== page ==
Sermon Outline 3 Jun 2017 – The Glory of God Alone
Soli Deo Gloria
a. Meaning: Glory to God Alone
b. Why are we here on the earth? Why did God make us? Who is God, and what are we in comparison to him?
c. The reformers taught that God is sovereign. He owns all things, and governs or controls all things.
d. He has made everything to serve Himself. The fact that man is able to love and be loved of God is amazing, and should humble us to always think and live to serve him. We are not our own, and are not here in the earth for ourselves. We have done nothing ourselves that deserves self-honor and, in fact, our sinfulness and sin makes us worthy only of a place in Hell.
What do we take pride in? Our status, the 5 “C” s, our family, our honour, our religion? In Asian culture, honour/shame is very important. We begin our camp by looking at the only one we can truly take pride in, boast of, and glorify – God himself.
The Glory of God Alone in Reformed Theology
The key thing for the Reformation about the 5 “alones” is you cannot add anything to these alones. To add is to subtract. The 1st question of the Westminster Confession: “What is the chief end of man?” (meaning what is the meaning of life). Answer: “To glorify God and enjoy him forever.”
“God is most glorified in us when we are most satisfied in Him.”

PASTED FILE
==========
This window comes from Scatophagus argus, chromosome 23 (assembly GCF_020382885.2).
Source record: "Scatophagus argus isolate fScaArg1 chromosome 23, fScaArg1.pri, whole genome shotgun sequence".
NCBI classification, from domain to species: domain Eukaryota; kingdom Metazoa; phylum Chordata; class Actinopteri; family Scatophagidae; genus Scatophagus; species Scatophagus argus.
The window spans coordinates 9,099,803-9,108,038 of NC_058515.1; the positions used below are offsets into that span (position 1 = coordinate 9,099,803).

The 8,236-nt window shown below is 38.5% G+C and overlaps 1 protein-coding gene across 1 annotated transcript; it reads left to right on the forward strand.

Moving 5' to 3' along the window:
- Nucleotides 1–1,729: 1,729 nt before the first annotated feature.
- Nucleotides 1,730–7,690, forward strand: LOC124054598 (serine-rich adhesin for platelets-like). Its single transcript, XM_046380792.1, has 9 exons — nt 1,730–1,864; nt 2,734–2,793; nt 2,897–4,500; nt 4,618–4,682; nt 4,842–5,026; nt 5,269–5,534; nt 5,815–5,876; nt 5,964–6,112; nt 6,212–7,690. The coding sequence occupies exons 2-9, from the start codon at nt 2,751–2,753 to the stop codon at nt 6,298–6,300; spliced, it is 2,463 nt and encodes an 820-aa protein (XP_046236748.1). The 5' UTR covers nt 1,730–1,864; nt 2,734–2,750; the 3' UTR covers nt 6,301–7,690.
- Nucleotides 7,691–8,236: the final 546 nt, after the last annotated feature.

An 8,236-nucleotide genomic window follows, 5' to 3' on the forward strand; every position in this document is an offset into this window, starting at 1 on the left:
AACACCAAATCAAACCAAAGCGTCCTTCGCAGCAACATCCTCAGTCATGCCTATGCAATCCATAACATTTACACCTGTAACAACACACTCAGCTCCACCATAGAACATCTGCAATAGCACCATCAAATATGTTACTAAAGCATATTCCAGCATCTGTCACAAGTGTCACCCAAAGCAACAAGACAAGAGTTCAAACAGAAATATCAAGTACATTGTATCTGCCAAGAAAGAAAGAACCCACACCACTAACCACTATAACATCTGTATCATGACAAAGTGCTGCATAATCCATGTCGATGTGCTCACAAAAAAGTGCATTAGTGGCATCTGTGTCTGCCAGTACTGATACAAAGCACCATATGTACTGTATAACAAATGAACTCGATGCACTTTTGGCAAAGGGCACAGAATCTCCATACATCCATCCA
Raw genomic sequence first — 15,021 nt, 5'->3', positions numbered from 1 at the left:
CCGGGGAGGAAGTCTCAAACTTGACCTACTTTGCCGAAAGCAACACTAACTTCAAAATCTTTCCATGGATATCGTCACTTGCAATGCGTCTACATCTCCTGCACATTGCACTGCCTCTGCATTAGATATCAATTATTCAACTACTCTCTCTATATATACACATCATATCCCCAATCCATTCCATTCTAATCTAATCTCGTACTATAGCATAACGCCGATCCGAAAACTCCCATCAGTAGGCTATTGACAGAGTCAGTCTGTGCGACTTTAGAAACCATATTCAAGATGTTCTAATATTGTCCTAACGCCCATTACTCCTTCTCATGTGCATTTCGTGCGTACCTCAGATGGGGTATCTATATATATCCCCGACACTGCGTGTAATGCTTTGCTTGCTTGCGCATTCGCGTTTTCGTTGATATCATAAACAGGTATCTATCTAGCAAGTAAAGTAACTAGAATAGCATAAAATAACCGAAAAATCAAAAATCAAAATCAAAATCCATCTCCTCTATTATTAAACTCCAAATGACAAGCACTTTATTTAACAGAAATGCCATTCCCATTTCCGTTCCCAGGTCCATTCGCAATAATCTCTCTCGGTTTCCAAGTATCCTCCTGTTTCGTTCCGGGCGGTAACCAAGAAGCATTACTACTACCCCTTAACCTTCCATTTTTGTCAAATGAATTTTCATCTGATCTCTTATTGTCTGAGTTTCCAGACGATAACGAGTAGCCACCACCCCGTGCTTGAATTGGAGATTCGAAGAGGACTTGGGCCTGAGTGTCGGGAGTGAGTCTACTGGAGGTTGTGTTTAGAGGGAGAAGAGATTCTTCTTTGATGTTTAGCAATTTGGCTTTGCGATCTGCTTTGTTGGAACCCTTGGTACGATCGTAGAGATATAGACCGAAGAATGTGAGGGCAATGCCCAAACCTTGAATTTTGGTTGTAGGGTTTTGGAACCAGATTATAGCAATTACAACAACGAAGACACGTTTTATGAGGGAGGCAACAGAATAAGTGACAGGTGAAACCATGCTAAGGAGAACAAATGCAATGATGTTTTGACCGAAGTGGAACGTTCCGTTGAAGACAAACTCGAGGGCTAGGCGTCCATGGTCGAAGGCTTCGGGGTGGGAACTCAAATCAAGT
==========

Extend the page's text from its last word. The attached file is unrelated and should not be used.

The Glory of God Alone in Scripture
In Scripture, the Hebrew for the word “glory” derives from the concept of “weight,” “heavy” or “heaviness.” God, therefore, is a being who is a “heavy-weight” and so has “honour” as opposed to us who are lacking glory and so are “light-weight” and “dishonourable.” In Greek “glory” means “radiance,” “splendour,”, “brightness.” So, God’s glory is the glory of the great & majestic King.
- God is glorious in himself (Ps 24:7-10; John 17:1-5)
- God’s glory is particularly seen as the visible manifestation of his great Holiness (Isa 6:3) – the Holiness of God is His utter wholeness & perfection, his separation from the world & for Himself, & his moral purity
- God’s glory is seen in creation (Ps 19:1; Ps 29:1-11.)
- God’s Glory is seen most clearly in Christ (John 1:14.)
- God’s glory is also paradoxically seen in the cross of Christ (an emblem of shame) (1 Cor 1:26-2:8), where Christians boast or glory not in themselves but in Christ and his cross
- Fallen human beings lack glory (Rom 1:21-23.)
- Redeemed human beings are restored to Glory (2 Cor 3:18)
- Glory in Christian suffering (2 Cor 12:9)
- Glory when Christ returns (Rev 21:23-26.)
Living for God’s Glory Alone Today
- Prayer & worship in an age of distraction
- Fear of the Lord in an age of self-centredness
- Suffering in an age of prosperity
- Glorying in God in an age that is passing away
“The first instance that I remember of that sort of inward, sweet delight in God and divine things that I have lived much in since, was on reading those words in 1 Timothy 1:17- ‘Now unto the King eternal, immortal, invisible, the only wise God, be honour and glory forever and ever, Amen.’ As I read these words, there came into my soul…a sense of the glory of the Divine Being; a new sense, quite different from any thing I ever experienced before…I thought with myself, how excellent a Being that was, and how happy I should be, if I might enjoy that God and be rapt up to him in heaven.”
1. What sort of things do you take pride in?
2. In what ways might we be tempted to be ashamed of suffering for Christ?
3. How can we live for the Glory of God?